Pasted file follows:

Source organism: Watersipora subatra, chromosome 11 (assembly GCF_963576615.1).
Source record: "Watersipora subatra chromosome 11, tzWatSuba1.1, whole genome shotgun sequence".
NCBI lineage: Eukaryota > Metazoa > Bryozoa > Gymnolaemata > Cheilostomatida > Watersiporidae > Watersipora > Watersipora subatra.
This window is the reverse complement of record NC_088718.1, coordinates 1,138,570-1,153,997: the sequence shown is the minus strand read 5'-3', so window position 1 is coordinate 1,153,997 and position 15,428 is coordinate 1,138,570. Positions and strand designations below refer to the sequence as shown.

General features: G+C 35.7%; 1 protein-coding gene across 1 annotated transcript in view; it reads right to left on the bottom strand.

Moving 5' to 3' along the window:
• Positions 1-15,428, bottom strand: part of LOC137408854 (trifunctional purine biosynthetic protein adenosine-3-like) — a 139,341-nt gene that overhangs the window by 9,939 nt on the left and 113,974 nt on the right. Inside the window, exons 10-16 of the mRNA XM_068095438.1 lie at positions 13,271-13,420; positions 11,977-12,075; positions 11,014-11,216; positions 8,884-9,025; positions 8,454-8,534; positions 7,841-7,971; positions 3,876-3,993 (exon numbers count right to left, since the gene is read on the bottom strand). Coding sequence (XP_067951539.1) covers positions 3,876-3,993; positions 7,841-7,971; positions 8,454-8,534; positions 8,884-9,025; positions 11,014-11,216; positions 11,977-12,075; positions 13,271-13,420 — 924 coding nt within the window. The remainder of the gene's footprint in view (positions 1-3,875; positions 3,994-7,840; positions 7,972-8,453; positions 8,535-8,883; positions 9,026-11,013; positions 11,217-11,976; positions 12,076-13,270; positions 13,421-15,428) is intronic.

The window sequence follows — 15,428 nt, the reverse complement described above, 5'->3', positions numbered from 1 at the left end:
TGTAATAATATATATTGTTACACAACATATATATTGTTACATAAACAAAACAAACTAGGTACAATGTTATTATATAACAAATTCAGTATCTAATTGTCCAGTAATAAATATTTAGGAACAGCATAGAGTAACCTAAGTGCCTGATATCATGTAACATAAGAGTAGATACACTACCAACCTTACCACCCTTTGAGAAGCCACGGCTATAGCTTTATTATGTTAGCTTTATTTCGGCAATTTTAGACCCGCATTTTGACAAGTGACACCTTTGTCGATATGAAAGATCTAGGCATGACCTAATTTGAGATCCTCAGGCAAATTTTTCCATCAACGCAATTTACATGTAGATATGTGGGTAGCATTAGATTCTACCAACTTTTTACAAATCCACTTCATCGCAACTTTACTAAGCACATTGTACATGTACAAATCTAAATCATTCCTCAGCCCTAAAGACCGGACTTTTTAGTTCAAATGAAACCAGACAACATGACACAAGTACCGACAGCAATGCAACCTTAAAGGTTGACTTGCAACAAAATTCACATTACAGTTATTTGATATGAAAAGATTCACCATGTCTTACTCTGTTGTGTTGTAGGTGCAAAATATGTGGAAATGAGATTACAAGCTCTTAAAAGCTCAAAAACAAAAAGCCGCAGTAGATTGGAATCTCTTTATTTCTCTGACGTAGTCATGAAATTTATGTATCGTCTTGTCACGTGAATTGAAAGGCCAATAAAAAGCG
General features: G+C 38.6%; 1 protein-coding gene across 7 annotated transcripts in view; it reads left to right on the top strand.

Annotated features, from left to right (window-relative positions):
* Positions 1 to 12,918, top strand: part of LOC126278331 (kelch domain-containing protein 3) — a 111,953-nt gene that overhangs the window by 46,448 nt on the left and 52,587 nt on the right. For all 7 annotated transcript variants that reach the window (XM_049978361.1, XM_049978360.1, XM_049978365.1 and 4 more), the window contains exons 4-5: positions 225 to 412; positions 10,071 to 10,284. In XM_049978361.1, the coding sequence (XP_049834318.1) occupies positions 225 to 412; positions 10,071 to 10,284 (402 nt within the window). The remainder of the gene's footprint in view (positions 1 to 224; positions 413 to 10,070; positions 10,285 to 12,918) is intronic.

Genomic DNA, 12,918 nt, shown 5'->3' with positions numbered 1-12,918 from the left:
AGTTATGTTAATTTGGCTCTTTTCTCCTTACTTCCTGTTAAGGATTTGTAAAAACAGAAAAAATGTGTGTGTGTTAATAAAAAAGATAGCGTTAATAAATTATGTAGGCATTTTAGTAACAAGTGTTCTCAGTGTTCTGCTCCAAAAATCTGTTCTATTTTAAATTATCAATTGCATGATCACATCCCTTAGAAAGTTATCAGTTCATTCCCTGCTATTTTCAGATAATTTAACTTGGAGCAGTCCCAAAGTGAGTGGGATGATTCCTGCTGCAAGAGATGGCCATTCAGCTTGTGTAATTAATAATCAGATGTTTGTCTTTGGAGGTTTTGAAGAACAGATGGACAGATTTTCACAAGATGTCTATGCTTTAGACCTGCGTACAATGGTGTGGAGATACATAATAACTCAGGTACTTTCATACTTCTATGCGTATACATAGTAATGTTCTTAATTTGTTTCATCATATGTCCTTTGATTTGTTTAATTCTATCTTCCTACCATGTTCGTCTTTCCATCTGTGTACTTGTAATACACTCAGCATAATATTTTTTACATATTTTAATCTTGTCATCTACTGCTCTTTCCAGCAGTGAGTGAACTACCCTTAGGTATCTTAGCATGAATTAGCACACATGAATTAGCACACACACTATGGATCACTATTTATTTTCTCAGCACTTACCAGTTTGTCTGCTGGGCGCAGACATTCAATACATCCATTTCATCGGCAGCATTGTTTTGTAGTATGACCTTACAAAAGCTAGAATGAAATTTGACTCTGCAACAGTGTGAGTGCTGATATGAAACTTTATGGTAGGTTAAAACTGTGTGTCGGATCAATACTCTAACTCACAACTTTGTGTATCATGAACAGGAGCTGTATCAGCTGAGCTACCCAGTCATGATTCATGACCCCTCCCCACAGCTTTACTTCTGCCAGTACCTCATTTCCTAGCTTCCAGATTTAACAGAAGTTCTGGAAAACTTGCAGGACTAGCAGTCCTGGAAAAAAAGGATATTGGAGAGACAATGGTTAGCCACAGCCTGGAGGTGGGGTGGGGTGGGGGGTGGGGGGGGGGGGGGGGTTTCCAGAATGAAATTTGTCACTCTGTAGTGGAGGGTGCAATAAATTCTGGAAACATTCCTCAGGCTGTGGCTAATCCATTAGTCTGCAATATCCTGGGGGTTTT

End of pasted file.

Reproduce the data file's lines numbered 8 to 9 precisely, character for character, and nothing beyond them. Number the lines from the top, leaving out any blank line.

The window sequence follows — 15,428 nt, the reverse complement described above, 5'->3', positions numbered from 1 at the left end:
TGTAATAATATATATTGTTACACAACATATATATTGTTACATAAACAAAACAAACTAGGTACAATGTTATTATATAACAAATTCAGTATCTAATTGTCCAGTAATAAATATTTAGGAACAGCATAGAGTAACCTAAGTGCCTGATATCATGTAACATAAGAGTAGATACACTACCAACCTTACCACCCTTTGAGAAGCCACGGCTATAGCTTTATTATGTTAGCTTTATTTCGGCAATTTTAGACCCGCATTTTGACAAGTGACACCTTTGTCGATATGAAAGATCTAGGCATGACCTAATTTGAGATCCTCAGGCAAATTTTTCCATCAACGCAATTTACATGTAGATATGTGGGTAGCATTAGATTCTACCAACTTTTTACAAATCCACTTCATCGCAACTTTACTAAGCACATTGTACATGTACAAATCTAAATCATTCCTCAGCCCTAAAGACCGGACTTTTTAGTTCAAATGAAACCAGACAACATGACACAAGTACCGACAGCAATGCAACCTTAAAGGTTGACTTGCAACAAAATTCACATTACAGTTATTTGATATGAAAAGATTCACCATGTCTTACTCTGTTGTGTTGTAGGTGCAAAATATGTGGAAATGAGATTACAAGCTCTTAAAAGCTCAAAAACAAAAAGCCGCAGTAGATTGGAATCTCTTTATTTCTCTGACGTAGTCATGAAATTTATGTATCGTCTTGTCACGTGAATTGAAAGGCCAATAAAAAGCG